Parental involvement and young women's contraceptive use

Research output: Contribution to journalReview article

13 Citations (Scopus)

Abstract

Young adult women in the United States tend to delay family formation, pursue higher education and professional jobs, and become sexually active before marriage. Using effective contraception is the best way to ensure that nonmarital parenthood does not disrupt educational and career plans. Because parental involvement in education shapes teenagers' attitudes about school and work by encouraging achievement and by providing a home environment that values education, this study assesses whether it may also influence contraceptive choices during early adulthood. Analysis of data from 3,828 young women who participated in the National Education Longitudinal Study indicates that parental involvement not only increases the odds that young adult women use contraception, but it is also tied to the likelihood of using specific birth control methods.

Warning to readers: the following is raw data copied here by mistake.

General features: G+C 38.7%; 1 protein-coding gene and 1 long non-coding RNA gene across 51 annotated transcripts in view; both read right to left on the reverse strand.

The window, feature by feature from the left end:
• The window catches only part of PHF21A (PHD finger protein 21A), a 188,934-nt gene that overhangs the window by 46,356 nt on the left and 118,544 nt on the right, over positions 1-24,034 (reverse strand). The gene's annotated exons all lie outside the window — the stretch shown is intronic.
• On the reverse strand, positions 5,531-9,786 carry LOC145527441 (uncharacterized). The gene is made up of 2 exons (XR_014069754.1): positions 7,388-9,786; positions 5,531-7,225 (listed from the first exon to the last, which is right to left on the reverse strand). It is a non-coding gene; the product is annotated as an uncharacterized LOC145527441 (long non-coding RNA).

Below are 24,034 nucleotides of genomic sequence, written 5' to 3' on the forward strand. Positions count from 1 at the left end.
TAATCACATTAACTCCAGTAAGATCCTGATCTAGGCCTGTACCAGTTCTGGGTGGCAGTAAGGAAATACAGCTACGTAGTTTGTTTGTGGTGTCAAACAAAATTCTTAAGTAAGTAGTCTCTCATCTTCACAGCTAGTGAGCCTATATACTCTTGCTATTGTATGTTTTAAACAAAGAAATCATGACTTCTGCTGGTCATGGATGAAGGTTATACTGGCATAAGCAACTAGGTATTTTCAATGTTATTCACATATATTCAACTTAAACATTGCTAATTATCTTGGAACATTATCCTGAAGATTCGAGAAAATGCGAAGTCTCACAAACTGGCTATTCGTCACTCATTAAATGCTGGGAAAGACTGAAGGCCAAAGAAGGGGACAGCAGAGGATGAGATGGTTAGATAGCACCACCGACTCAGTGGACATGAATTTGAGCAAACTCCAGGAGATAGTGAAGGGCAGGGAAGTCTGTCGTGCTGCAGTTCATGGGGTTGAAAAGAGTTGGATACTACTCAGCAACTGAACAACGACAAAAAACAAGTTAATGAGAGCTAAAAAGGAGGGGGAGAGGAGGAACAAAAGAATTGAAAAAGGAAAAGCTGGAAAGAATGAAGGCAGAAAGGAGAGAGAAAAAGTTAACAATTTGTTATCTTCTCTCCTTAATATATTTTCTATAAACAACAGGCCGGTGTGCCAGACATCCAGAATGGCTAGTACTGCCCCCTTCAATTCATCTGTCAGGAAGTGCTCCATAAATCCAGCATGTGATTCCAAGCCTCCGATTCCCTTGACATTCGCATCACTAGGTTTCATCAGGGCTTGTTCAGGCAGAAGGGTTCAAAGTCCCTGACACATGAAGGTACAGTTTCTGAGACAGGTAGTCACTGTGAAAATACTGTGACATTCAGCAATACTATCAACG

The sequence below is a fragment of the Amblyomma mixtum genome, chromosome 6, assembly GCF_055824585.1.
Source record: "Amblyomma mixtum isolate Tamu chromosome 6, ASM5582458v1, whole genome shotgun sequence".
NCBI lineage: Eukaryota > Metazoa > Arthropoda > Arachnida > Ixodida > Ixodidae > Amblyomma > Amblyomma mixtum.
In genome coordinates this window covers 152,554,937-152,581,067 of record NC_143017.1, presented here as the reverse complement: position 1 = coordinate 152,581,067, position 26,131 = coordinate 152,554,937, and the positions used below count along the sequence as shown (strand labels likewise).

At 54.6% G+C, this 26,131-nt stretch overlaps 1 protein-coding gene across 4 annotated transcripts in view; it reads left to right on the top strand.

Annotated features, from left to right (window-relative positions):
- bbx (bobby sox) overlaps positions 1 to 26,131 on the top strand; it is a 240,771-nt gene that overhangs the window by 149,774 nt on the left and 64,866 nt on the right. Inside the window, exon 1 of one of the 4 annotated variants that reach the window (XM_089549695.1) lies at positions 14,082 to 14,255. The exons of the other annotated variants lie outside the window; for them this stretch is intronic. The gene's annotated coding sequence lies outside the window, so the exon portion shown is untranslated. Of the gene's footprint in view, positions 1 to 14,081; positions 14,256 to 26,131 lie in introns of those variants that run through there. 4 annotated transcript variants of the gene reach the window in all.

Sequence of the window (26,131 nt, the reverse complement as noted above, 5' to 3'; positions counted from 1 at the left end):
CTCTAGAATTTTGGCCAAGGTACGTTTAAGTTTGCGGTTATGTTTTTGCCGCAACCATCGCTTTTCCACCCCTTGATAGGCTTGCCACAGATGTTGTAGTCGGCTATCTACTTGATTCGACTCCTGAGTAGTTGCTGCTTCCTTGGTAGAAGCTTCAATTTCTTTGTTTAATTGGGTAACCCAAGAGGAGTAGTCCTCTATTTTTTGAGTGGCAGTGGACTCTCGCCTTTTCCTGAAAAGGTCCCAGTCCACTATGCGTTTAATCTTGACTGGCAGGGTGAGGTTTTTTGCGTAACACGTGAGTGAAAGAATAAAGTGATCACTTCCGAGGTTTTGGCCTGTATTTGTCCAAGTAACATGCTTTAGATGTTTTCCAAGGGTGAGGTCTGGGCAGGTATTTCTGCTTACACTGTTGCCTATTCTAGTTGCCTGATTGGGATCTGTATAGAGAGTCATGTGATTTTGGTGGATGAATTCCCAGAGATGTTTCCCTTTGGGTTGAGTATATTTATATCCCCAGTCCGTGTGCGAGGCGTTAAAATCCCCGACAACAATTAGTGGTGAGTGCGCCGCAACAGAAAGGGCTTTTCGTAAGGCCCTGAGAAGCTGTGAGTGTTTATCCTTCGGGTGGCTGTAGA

Original languageEnglish (US)
Pages (from-to)110-121
Number of pages12
JournalJournal of Marriage and Family
Volume67
Issue number1
DOIs
StatePublished - Feb 1 2005

Fingerprint

contraceptive
contraception
young adult
parental involvement in education
education
family formation
parenthood
family planning
adulthood
longitudinal study
marriage
career
school
Parental Involvement
Education
Values
Contraception
Young Adults

All Science Journal Classification (ASJC) codes

  • Anthropology
  • Arts and Humanities (miscellaneous)
  • Social Sciences (miscellaneous)

Cite this

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Parental involvement and young women's contraceptive use. / Frisco, Michelle Lynn.

In: Journal of Marriage and Family, Vol. 67, No. 1, 01.02.2005, p. 110-121.

Research output: Contribution to journalReview article

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